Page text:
The tale of a mysterious Nevada recluse's gold has reached a new chapter when a portion of the trove raked in more than $3.5 million at auction.
The allure of mystery pulled some bidders to the courtroom where the auction took place Tuesday. For others, it was the sheer value of a collection unknown to the public before Walter Samaszko Jr. was found dead in his modest ranch-style home last year.
Regardless of motivation, those who converged on the auction could sense the immense value of the treasure upon arriving.
Numerous guards were stationed at the entrance, more in the hallway outside the courtroom, and finally several with bulletproof vests and others with helmets inside the room holding the gold.
Five bidders diligently inspected the 11 lots of gold displayed in plastic sleeves, tubes and felt jewelry display boxes heavily guarded room before the bidding wars began.
By the time all sales were final, however, one bidder had secured nine of the 11 lots for sale.
Carson City's Alan Rowe of Northern Nevada Coin spent $617,000 from his own company, and another $2 million on behalf of the Illinois-based Rare Coin Company of America Inc. It was the uniqueness of the gold that drove his bidding, he said.
"Every one of us has a little hoarder nature in our culture and we all like to have things, but to this degree is quite a story," Rowe told reporters after the auction, adding that the metal value "is not as exciting as the story itself, there's actually value to the story."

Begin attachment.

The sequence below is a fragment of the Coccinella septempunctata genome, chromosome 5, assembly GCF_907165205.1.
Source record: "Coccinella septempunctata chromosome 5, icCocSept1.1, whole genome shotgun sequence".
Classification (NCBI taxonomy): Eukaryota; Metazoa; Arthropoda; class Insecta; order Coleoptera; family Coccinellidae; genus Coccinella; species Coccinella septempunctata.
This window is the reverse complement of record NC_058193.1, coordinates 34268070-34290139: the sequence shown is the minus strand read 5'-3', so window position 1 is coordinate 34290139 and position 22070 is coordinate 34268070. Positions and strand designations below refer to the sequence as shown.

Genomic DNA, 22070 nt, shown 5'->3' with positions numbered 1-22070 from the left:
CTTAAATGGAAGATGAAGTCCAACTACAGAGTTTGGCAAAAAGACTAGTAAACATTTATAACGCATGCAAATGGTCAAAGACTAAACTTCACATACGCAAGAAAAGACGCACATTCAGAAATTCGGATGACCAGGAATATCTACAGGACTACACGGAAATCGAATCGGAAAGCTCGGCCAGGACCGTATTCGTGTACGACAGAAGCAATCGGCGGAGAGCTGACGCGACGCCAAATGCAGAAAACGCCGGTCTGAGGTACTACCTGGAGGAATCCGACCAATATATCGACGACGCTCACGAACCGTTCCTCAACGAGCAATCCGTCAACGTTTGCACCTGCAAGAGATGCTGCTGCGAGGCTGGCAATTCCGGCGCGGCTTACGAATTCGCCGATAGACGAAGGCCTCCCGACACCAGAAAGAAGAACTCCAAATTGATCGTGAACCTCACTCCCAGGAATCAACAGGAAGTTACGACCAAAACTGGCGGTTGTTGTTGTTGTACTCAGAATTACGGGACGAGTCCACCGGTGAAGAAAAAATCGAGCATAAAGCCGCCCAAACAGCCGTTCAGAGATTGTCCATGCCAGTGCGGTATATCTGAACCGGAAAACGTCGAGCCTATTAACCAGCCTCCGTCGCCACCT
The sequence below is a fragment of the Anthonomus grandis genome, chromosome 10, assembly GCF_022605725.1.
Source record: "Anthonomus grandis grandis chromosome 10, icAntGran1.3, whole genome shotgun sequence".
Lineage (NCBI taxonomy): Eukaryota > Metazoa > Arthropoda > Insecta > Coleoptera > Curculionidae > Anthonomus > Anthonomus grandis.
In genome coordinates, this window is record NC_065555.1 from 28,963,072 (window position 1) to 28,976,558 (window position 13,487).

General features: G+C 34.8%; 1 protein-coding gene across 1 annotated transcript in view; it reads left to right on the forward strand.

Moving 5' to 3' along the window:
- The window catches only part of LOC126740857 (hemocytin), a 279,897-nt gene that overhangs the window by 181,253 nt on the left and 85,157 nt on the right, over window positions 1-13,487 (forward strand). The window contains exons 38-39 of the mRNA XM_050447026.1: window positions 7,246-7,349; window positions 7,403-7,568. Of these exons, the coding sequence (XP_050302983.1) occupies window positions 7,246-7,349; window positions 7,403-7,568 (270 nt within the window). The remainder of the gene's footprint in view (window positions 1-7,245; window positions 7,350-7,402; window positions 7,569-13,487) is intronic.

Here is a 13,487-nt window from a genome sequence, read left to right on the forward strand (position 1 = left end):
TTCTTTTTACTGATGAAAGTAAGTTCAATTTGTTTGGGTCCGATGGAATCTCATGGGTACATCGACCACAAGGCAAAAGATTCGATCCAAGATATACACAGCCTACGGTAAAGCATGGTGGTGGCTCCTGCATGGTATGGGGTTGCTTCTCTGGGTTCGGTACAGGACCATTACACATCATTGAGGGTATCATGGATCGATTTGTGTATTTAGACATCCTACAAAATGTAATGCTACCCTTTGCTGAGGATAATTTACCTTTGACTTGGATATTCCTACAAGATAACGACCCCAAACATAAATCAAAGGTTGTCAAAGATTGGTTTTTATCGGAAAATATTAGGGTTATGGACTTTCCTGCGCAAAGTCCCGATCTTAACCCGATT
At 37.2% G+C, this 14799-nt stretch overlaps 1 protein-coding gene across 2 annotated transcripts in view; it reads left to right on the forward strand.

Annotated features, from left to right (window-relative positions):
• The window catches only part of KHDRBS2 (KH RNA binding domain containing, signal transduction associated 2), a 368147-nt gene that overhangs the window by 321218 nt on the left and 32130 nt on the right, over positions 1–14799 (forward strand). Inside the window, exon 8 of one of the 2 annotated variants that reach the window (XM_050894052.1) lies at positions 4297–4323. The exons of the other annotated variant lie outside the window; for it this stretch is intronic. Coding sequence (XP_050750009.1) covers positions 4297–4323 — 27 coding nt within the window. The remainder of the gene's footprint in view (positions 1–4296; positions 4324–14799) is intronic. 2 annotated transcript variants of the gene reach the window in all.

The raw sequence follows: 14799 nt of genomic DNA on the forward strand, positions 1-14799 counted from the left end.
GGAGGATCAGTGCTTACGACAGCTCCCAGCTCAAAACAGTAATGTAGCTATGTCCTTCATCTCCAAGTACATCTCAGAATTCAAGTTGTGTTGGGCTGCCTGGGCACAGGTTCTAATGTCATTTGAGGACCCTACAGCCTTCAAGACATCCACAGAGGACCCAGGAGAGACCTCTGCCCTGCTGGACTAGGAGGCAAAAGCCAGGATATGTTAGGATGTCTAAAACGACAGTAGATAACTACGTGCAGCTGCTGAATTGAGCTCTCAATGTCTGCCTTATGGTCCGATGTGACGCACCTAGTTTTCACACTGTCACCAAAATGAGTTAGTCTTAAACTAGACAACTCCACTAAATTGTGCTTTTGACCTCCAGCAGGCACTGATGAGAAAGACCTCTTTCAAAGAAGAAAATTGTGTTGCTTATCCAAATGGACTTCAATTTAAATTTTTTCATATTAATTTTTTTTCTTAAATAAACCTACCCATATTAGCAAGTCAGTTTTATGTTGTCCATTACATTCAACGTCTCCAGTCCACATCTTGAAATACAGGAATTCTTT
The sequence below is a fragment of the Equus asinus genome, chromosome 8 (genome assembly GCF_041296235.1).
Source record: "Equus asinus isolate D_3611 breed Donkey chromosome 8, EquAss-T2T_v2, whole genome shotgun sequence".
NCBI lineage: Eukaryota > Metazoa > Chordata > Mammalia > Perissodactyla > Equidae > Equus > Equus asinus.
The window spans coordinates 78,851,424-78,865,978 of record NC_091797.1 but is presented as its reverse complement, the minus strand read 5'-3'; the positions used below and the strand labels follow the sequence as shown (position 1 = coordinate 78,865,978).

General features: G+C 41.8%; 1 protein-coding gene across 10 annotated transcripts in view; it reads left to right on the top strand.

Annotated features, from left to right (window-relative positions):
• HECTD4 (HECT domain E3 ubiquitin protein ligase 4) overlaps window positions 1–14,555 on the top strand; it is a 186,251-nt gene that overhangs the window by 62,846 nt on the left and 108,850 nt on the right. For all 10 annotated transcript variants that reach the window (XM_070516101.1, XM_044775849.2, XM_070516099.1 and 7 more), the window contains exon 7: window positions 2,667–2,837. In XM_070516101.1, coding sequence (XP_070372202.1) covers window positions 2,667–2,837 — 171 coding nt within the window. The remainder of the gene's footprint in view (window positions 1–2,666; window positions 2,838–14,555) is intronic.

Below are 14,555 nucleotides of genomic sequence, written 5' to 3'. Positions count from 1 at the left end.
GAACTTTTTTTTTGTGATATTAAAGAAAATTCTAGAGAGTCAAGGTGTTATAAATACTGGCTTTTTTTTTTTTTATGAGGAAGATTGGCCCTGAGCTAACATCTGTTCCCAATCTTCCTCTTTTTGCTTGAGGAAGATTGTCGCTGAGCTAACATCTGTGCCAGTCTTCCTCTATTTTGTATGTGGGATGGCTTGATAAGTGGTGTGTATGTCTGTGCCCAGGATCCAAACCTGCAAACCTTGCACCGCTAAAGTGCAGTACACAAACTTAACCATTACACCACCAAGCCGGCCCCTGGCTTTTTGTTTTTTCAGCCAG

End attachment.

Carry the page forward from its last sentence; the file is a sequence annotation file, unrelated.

He added that some of the coins will be available in the store or online for locals hoping to snag a piece of history. Others, he said, will be marketed nationally and likely on television.
This auction was only for the bullion coins, items that are not necessarily rare, just expensive because they are made of gold. There will likely be a second auction for the larger portion of the collection which is comprised of the rare coins, said Alan Glover, the public administrator for Samaszko's estate.
In total, about 150 pounds of gold was sold at Tuesday's auction. About $800,000 will pay various fees and estate taxes, and the rest of the profits go to a substitute teacher in San Rafael, Calif., who is the first cousin and sole heir to the trove of Walter Samaszko Jr.
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